16 Responses to “The March of Climate Determinism”

  1. JonFrum says:

    Regarding the Pentagon and climate change: there’s a saying in the military that (to paraphrase) no one ever got promoted for not finding/doing what the commander wants. If the order comes down to deal with climate change, the officer who determines that there’s nothing there to see doesn’t move up. And if you don’t move up, they move you out. In the army, they call this the can-do attitude.

  2. Alberto Knox says:

    On the AAAS website there is a link to a great new paper, “What We Know,” written in layman’s terms to explain to the public what the scientific community knows and what the think is likely to come, and what they are unsure about. It is well worth a read. No ‘talking heads’ or commentators, just scientists explaining what they have measured.

  3. Uncle Al says:

    I choose to believe my lying eyes rather than social advocates’ religious fervor. Empirical observation is not a test of faith – it is physical reality.

    When theory does not accurately predict observation, theory is falsified: it is wrong. Saying it will be correct next Tuesday if we believe today is saying Karl Marx would have worked if the USSR, Nicolae Ceausescu, and Pol Pot had done it harder for longer. The Ceausescus were executed by firing squad Christmas Day 1989. Pol Pot committed suicide in 1998. Russia discovered capitalism and imperialism (Vlad the Hammer). How is true believer North Korea doing?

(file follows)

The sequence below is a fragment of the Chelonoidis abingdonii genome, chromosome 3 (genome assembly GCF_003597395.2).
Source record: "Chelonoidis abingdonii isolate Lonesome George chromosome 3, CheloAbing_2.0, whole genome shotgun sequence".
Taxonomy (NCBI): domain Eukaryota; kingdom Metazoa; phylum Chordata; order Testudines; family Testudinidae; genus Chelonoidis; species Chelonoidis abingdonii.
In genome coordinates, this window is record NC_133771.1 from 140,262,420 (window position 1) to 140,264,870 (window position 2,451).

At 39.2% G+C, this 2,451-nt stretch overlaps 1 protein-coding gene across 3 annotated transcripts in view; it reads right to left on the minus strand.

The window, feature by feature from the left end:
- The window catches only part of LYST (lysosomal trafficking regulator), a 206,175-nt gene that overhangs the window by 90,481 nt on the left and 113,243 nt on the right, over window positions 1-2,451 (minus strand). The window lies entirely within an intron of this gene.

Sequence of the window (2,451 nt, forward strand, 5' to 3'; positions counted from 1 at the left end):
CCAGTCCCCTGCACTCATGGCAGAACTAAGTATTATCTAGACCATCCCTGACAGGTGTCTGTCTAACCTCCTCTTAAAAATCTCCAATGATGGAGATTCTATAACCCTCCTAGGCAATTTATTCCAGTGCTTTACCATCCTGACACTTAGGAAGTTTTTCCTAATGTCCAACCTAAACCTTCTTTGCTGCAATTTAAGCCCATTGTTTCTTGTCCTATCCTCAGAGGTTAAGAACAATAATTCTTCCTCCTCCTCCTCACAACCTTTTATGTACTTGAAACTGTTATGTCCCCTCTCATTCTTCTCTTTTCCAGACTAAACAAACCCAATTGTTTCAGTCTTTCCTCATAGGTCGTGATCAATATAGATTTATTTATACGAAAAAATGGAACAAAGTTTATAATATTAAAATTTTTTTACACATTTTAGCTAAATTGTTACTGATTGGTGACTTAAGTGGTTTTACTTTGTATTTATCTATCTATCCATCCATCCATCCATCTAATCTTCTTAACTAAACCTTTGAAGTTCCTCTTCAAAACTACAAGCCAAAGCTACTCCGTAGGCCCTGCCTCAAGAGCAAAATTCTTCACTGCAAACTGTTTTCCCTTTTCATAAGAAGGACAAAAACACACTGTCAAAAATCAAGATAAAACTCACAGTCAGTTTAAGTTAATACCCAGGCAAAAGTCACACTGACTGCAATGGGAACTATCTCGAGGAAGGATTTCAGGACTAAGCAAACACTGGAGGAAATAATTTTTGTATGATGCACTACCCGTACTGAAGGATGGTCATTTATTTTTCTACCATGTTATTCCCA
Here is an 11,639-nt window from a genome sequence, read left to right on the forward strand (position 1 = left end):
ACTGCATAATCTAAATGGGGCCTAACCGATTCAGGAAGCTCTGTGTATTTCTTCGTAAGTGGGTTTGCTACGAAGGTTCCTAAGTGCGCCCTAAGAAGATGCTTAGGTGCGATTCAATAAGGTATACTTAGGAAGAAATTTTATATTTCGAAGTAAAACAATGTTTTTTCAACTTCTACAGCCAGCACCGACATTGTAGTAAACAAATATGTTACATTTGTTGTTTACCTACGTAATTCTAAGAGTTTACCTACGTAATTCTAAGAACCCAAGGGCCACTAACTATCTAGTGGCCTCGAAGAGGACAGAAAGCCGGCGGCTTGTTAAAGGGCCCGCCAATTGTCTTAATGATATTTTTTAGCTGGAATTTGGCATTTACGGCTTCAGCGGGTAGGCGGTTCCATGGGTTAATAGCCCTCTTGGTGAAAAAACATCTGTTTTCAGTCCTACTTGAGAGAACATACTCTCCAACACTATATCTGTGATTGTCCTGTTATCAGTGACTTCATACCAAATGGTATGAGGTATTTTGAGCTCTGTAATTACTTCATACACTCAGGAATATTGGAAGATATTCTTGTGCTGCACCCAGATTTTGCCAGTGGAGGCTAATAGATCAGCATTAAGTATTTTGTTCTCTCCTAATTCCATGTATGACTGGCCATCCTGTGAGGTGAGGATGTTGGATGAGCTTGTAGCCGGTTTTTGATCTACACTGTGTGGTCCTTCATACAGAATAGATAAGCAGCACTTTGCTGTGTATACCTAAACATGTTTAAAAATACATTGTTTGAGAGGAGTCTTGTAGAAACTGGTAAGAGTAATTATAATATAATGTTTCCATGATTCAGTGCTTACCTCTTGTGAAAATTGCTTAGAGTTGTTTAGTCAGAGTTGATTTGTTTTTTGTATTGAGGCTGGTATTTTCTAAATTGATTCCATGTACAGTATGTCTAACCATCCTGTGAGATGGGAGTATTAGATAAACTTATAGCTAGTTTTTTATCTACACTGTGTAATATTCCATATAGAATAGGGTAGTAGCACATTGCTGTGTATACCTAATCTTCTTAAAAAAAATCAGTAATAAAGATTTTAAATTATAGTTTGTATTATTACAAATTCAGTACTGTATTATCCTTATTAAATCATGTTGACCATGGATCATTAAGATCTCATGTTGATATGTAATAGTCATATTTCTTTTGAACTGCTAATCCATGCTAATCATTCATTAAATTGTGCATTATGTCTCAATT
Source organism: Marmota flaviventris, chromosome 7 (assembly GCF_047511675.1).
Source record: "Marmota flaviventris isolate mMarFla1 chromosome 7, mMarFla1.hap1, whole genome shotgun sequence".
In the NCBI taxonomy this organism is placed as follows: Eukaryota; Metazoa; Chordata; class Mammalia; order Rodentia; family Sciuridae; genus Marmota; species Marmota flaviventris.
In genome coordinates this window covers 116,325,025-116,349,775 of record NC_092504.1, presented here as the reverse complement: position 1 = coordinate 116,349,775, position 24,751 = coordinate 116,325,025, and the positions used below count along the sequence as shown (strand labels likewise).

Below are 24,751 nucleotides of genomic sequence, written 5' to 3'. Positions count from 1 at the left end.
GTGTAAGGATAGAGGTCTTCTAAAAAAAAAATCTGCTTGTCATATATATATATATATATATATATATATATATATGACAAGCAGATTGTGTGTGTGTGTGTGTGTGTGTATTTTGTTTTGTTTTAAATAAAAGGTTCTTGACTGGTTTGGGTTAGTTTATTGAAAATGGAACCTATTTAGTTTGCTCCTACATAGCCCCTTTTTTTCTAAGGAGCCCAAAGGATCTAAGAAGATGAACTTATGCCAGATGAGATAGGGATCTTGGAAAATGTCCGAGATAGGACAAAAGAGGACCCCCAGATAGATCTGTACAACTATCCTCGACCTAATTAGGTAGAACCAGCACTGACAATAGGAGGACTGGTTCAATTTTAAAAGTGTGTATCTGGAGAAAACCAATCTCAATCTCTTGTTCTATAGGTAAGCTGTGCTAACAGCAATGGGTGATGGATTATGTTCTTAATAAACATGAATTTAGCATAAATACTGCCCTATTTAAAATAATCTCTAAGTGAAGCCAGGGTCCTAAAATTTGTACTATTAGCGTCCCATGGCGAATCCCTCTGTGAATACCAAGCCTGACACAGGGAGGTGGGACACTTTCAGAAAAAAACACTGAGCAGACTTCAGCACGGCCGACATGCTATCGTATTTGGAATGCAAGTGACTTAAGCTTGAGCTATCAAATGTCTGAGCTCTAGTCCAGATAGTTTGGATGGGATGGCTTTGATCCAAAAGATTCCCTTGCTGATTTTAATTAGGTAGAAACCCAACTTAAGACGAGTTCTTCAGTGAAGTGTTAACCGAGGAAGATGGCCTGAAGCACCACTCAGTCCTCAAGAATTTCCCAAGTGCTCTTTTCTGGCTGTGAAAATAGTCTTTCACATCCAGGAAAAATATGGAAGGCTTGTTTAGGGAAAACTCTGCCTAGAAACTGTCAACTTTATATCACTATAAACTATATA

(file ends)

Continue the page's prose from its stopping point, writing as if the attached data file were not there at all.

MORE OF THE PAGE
4. You are absolutely right.

  5. facefault says:

    Why are you comparing CO2 levels to temperature anomaly rather than to temperature? And which model are those runs from?

  6. JH says:

    He means to show that rising CO2 doesn’t correlate with increasing temp anomaly. I’m not clear on why it matters if he compares to temp or temp anomaly.

    Nor, Unlce Al, is this clear or convincing evidence that CO2 does (or does not) drive climate change. Despite my skeptical bent, I’m inclined to buy Trenberth’s Its-Going-Into-The-Oceans hypothesis – that is, when warm water surfaces, the ocean absorbs less heat, hence that heat stays in the atomosphere; when cold water surfaces, the ocean takes up more heat and the atmosphere doesn’t warm very much. Upshot: There isn’t short term relationship between temp and CO2.

    Uncle Al, try Trenberth’s hypothesis on for size. It explains the steep trend in the 80s and 90s and the shallow trend in the 00s and 10s; it accounts for past 30 yr cycles in temp trend (at least conceptually); it takes nino into account and, by extension, other cycles like PDO.